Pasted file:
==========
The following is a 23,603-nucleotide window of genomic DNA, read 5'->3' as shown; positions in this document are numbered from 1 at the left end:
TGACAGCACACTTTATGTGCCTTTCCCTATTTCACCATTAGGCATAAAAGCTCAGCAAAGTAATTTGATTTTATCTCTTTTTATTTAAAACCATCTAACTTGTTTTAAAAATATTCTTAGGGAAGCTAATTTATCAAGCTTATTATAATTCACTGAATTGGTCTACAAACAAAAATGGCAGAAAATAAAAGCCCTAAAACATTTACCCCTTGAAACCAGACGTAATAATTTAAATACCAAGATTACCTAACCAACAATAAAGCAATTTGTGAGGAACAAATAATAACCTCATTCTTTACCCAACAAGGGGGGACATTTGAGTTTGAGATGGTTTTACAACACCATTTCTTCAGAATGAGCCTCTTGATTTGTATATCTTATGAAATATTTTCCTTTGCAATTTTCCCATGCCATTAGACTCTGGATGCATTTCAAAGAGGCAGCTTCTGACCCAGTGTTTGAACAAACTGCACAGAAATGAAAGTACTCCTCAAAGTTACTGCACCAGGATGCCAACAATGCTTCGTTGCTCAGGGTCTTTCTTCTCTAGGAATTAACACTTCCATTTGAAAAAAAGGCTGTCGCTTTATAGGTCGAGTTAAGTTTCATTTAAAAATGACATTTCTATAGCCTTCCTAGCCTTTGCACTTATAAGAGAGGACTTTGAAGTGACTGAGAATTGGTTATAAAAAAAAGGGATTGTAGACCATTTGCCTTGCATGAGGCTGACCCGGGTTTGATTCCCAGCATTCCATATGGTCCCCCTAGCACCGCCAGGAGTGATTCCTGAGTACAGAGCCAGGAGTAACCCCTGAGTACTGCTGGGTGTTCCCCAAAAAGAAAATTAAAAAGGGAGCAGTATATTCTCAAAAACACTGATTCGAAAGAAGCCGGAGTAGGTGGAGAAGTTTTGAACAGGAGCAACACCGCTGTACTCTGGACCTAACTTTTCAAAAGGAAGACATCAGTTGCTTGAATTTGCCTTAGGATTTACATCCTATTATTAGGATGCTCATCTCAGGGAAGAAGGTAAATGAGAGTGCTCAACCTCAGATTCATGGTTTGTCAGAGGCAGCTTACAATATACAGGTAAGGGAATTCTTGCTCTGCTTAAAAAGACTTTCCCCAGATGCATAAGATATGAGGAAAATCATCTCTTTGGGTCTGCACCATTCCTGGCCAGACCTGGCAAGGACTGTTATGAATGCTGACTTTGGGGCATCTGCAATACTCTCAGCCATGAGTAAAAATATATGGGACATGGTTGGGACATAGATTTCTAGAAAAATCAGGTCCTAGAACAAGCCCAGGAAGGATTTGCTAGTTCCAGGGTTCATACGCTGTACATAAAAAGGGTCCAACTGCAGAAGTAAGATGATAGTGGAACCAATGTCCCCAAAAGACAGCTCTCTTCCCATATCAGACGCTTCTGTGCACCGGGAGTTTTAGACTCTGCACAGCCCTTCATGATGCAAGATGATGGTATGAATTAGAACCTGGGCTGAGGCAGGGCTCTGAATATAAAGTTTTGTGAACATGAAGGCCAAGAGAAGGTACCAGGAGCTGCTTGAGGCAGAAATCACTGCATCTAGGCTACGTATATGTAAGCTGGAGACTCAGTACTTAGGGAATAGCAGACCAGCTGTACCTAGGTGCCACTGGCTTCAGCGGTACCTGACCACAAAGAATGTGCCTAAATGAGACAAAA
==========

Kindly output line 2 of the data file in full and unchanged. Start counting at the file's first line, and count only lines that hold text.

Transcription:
TGACAGCACACTTTATGTGCCTTTCCCTATTTCACCATTAGGCATAAAAGCTCAGCAAAGTAATTTGATTTTATCTCTTTTTATTTAAAACCATCTAACTTGTTTTAAAAATATTCTTAGGGAAGCTAATTTATCAAGCTTATTATAATTCACTGAATTGGTCTACAAACAAAAATGGCAGAAAATAAAAGCCCTAAAACATTTACCCCTTGAAACCAGACGTAATAATTTAAATACCAAGATTACCTAACCAACAATAAAGCAATTTGTGAGGAACAAATAATAACCTCATTCTTTACCCAACAAGGGGGGACATTTGAGTTTGAGATGGTTTTACAACACCATTTCTTCAGAATGAGCCTCTTGATTTGTATATCTTATGAAATATTTTCCTTTGCAATTTTCCCATGCCATTAGACTCTGGATGCATTTCAAAGAGGCAGCTTCTGACCCAGTGTTTGAACAAACTGCACAGAAATGAAAGTACTCCTCAAAGTTACTGCACCAGGATGCCAACAATGCTTCGTTGCTCAGGGTCTTTCTTCTCTAGGAATTAACACTTCCATTTGAAAAAAAGGCTGTCGCTTTATAGGTCGAGTTAAGTTTCATTTAAAAATGACATTTCTATAGCCTTCCTAGCCTTTGCACTTATAAGAGAGGACTTTGAAGTGACTGAGAATTGGTTATAAAAAAAAGGGATTGTAGACCATTTGCCTTGCATGAGGCTGACCCGGGTTTGATTCCCAGCATTCCATATGGTCCCCCTAGCACCGCCAGGAGTGATTCCTGAGTACAGAGCCAGGAGTAACCCCTGAGTACTGCTGGGTGTTCCCCAAAAAGAAAATTAAAAAGGGAGCAGTATATTCTCAAAAACACTGATTCGAAAGAAGCCGGAGTAGGTGGAGAAGTTTTGAACAGGAGCAACACCGCTGTACTCTGGACCTAACTTTTCAAAAGGAAGACATCAGTTGCTTGAATTTGCCTTAGGATTTACATCCTATTATTAGGATGCTCATCTCAGGGAAGAAGGTAAATGAGAGTGCTCAACCTCAGATTCATGGTTTGTCAGAGGCAGCTTACAATATACAGGTAAGGGAATTCTTGCTCTGCTTAAAAAGACTTTCCCCAGATGCATAAGATATGAGGAAAATCATCTCTTTGGGTCTGCACCATTCCTGGCCAGACCTGGCAAGGACTGTTATGAATGCTGACTTTGGGGCATCTGCAATACTCTCAGCCATGAGTAAAAATATATGGGACATGGTTGGGACATAGATTTCTAGAAAAATCAGGTCCTAGAACAAGCCCAGGAAGGATTTGCTAGTTCCAGGGTTCATACGCTGTACATAAAAAGGGTCCAACTGCAGAAGTAAGATGATAGTGGAACCAATGTCCCCAAAAGACAGCTCTCTTCCCATATCAGACGCTTCTGTGCACCGGGAGTTTTAGACTCTGCACAGCCCTTCATGATGCAAGATGATGGTATGAATTAGAACCTGGGCTGAGGCAGGGCTCTGAATATAAAGTTTTGTGAACATGAAGGCCAAGAGAAGGTACCAGGAGCTGCTTGAGGCAGAAATCACTGCATCTAGGCTACGTATATGTAAGCTGGAGACTCAGTACTTAGGGAATAGCAGACCAGCTGTACCTAGGTGCCACTGGCTTCAGCGGTACCTGACCACAAAGAATGTGCCTAAATGAGACAAAA